When flute soloist Lorna McGhee enters the stage, she creates sounds with the flute I did not know were possible. She takes the music high, low, soft, softer still, then rushing and tumbling. Her breath is audible, a powerful inhalation transformed into music that races around the hall, as if the notes are chasing each other. We aren’t close to the stage, but even from a distance I can see the muscles in her arms contract as she moves her fingers up and down the flute. Her body sways, setting her purple grown rippling. It is clear she feels the music deep in her soul, and although I don’t have a language to describe what I hear, she makes me feel it, too.

This is what flying must feel like to birds.

At the end of the concert, when the ordinary shuffle of shoes on carpet overtakes the last lingering musical vibrations, we rise from our seats, renewed. The world is ugly, yes, but it is also beautiful and surprising. I don’t know music, but I know art, and art exists beyond language. That, at least, I understand.

 

Sunset walk in the rain

Banner that says "The Adventures of Miss Migraine"

The Adventures of Miss Migraine is an ongoing column about my life with chronic migraine. A version of this post appeared first on July 76, 2012, on my blog of the same name.

The city always seems quieter in the rain, except for the cars splashing down the streets. Everything is hushed, subdued, like the rain is pushing it down, dampening it.

Last night we had no choice but to walk in a steady, post-thunderstorm shower. Our dogs needed to go out and we have no yard. Normally on our evening walks my husband, D.J., and I talk about our days, our plans, books we’re reading, New Yorker articles. Last night we walked in a comfortable silence. After a rough week migraine-wise for both of us, being together was enough; we didn’t have to say anything.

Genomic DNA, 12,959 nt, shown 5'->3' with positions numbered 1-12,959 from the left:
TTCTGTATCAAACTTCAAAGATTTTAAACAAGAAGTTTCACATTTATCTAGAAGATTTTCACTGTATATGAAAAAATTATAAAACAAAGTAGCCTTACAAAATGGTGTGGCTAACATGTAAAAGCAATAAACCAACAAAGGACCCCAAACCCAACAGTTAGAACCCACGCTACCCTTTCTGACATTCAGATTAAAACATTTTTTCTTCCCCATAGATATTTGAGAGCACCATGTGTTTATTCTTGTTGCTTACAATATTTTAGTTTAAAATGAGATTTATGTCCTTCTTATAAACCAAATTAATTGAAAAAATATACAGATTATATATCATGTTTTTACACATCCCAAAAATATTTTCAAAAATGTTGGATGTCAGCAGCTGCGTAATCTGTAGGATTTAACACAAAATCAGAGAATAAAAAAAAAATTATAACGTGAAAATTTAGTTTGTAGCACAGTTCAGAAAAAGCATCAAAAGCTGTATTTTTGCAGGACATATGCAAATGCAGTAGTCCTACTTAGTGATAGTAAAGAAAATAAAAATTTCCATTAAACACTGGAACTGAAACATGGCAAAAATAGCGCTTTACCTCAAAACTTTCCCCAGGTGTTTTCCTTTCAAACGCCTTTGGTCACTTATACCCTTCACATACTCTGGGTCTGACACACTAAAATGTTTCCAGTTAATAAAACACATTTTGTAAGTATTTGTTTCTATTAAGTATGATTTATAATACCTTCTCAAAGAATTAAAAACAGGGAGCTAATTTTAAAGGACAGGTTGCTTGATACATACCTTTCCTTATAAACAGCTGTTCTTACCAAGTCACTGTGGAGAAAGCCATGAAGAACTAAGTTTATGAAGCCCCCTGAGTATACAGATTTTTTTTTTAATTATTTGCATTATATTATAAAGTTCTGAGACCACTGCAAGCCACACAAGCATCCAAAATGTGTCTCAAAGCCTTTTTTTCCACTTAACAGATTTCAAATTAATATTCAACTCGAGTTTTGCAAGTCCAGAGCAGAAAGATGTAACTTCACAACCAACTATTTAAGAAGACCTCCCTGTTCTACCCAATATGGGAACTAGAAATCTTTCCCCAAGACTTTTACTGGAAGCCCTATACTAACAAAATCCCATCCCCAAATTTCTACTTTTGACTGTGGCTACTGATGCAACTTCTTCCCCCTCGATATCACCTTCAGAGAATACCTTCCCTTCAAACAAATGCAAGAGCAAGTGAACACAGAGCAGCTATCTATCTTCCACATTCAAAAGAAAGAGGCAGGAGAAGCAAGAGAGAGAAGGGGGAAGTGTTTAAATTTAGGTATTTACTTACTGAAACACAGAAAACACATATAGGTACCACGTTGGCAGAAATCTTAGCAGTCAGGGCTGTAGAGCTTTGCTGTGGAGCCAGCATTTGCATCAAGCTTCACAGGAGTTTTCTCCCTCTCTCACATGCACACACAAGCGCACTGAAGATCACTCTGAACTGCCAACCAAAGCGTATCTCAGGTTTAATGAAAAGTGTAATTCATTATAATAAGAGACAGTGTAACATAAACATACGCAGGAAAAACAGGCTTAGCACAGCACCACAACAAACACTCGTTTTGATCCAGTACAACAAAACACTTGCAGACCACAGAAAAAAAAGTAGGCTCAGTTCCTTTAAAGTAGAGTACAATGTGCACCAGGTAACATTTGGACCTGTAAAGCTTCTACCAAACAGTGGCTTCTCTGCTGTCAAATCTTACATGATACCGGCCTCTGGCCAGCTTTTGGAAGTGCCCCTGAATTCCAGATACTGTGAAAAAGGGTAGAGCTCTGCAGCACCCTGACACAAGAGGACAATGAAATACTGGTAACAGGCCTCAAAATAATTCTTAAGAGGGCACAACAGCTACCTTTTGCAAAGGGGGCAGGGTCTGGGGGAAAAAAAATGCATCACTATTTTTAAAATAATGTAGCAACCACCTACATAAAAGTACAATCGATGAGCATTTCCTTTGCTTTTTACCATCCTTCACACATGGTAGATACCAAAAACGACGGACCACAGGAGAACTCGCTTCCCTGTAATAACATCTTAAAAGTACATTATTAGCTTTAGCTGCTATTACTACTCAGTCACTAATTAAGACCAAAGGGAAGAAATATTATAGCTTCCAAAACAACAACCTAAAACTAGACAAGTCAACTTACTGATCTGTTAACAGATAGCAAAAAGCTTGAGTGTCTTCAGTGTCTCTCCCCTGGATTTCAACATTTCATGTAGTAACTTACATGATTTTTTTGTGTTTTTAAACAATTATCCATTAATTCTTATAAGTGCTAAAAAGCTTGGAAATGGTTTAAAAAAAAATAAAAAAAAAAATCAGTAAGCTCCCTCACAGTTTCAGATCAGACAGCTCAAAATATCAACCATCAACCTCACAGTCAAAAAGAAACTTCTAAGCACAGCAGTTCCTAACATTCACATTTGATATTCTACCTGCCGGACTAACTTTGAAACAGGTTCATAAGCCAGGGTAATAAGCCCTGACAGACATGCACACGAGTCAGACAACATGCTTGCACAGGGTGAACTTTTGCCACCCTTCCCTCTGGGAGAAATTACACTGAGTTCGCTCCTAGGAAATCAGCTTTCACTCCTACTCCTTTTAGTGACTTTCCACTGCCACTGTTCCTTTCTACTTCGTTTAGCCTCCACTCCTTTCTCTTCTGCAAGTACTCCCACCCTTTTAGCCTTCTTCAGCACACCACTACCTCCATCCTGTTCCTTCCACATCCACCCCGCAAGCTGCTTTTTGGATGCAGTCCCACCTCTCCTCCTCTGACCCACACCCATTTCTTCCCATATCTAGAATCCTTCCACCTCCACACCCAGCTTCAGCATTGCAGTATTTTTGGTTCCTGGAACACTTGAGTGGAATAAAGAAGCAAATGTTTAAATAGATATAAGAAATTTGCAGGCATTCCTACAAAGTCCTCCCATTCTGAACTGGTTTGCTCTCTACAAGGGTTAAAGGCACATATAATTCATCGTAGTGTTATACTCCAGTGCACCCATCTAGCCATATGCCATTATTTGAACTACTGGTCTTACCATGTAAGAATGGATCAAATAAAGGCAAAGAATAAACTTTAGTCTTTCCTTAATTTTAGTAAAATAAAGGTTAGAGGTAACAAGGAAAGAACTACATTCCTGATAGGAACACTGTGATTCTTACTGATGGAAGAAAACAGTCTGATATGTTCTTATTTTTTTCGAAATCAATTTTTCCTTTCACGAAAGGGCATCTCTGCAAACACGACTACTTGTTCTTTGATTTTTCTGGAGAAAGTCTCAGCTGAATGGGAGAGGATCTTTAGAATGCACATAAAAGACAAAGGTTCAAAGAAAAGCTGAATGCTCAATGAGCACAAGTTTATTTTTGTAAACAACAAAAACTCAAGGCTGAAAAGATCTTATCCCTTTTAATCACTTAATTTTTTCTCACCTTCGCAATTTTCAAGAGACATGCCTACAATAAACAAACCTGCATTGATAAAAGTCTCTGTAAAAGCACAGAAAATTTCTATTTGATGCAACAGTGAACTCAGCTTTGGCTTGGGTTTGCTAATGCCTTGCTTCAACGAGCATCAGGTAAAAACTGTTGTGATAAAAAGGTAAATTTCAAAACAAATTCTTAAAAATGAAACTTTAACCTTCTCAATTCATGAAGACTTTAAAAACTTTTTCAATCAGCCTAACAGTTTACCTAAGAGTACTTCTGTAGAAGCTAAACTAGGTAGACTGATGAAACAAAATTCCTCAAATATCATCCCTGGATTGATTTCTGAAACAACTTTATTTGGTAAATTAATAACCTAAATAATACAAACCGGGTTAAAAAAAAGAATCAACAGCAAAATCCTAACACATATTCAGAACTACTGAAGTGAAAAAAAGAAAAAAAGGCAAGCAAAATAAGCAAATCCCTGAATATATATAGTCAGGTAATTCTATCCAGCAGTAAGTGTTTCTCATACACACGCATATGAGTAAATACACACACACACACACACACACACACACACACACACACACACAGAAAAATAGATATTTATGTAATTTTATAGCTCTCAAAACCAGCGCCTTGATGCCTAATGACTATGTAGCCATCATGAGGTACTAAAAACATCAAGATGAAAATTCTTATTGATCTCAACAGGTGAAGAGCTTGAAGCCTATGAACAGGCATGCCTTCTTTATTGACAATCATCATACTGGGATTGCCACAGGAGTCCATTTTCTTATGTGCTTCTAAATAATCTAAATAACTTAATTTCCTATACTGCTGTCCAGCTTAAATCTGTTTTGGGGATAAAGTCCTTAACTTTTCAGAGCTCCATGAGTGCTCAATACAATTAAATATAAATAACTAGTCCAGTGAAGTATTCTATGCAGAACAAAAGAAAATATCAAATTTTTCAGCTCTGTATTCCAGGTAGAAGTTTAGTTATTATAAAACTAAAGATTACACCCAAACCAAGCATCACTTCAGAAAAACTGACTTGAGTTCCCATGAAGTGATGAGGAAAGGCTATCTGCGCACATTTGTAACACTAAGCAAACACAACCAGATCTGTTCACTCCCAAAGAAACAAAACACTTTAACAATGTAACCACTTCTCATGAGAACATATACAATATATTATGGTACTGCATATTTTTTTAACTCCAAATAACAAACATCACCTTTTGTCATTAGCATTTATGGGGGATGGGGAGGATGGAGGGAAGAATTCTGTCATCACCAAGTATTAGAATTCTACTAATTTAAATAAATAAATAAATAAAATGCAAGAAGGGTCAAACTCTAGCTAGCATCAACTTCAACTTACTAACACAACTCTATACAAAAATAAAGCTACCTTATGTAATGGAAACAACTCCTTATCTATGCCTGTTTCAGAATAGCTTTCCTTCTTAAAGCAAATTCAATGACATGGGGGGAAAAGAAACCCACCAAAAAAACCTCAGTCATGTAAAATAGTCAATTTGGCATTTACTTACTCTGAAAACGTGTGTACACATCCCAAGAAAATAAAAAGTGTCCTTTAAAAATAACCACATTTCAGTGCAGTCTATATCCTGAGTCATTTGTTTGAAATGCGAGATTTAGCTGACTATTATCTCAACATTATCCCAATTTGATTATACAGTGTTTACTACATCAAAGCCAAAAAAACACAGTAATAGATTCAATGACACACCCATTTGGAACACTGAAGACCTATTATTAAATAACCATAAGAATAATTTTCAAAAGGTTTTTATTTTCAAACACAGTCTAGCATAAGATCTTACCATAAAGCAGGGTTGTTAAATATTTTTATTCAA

I listened to the soft, erratic plat, plat, plat, of heavy rain drops on the hood of my jacket. Through breaks in the clouds I could see the sky, still glowing with the last bits of sunlight, a smokey blue. Reflected light from downtown skyscrapers and street lamps illuminated the low-hanging clouds in a golden yellow. As we entered the park, I caught a glimpse of the sunset in the distance: deep orange and red on the western horizon, beyond the rain.

My 18-month-old German shepherd puppy bounded along the path, pouncing on a stick and carrying it proudly for awhile before abandoning it for another one. My Welsh corgi scampered in a straight line ahead of me, intent on walking, smelling, and marking her territory as much as possible.

Here was beauty — in the rain, the sunset, lights reflected in puddles — and here was love — my husband and dogs beside me. My head hurt, yes, but it didn’t matter. Like the city, the rain made my headache seem quieter, subdued. So I let the rain soak into me, pick up my worries and my fears, and carry them away.